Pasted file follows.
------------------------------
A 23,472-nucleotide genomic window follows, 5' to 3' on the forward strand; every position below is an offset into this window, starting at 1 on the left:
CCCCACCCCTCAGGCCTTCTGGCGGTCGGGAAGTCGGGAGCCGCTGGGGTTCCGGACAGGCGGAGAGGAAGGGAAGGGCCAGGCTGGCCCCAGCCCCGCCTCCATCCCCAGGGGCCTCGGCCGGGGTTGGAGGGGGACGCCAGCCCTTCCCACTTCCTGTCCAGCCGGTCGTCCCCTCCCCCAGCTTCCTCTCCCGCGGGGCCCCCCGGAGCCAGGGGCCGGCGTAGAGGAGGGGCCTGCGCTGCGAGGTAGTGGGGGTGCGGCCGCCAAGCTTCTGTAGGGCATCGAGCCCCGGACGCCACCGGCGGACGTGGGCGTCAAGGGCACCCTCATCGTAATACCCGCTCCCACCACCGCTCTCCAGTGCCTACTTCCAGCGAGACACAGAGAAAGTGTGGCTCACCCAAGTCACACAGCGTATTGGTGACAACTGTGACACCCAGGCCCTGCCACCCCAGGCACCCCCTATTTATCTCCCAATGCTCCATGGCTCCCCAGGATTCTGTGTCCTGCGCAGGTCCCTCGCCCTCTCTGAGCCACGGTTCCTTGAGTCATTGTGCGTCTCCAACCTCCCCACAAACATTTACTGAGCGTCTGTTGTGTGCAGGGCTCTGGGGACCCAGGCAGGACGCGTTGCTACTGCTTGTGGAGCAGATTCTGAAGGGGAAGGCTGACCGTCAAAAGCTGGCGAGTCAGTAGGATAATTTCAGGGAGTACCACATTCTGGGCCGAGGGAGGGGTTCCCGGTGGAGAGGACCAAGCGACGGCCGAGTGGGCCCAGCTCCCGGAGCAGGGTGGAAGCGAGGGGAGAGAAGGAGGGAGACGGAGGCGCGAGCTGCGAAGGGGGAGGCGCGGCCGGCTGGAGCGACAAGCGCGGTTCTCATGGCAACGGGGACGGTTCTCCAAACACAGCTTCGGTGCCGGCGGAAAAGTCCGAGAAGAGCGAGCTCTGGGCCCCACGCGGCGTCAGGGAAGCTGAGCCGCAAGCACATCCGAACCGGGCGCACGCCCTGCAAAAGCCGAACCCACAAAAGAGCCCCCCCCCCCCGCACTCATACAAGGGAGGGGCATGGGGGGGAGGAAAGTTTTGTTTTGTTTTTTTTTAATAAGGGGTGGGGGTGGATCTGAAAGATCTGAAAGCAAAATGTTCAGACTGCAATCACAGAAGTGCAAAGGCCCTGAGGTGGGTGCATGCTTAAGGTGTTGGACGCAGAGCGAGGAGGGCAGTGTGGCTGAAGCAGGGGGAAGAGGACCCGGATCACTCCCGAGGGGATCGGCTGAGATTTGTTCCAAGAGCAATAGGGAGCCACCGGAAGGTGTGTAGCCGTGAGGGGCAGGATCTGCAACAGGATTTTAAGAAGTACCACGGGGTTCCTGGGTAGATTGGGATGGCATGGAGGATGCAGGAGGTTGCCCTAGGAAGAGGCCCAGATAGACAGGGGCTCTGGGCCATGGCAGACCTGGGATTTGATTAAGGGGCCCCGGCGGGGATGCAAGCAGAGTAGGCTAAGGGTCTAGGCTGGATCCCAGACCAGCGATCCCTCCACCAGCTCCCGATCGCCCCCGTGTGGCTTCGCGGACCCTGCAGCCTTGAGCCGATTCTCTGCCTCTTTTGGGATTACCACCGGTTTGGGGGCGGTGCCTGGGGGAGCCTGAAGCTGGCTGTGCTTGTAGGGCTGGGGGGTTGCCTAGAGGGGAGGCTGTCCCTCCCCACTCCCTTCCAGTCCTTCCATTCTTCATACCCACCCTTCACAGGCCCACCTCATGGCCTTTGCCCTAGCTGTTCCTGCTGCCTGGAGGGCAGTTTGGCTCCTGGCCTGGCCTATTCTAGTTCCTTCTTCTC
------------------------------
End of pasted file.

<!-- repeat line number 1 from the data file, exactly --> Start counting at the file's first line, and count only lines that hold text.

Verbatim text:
A 23,472-nucleotide genomic window follows, 5' to 3' on the forward strand; every position below is an offset into this window, starting at 1 on the left: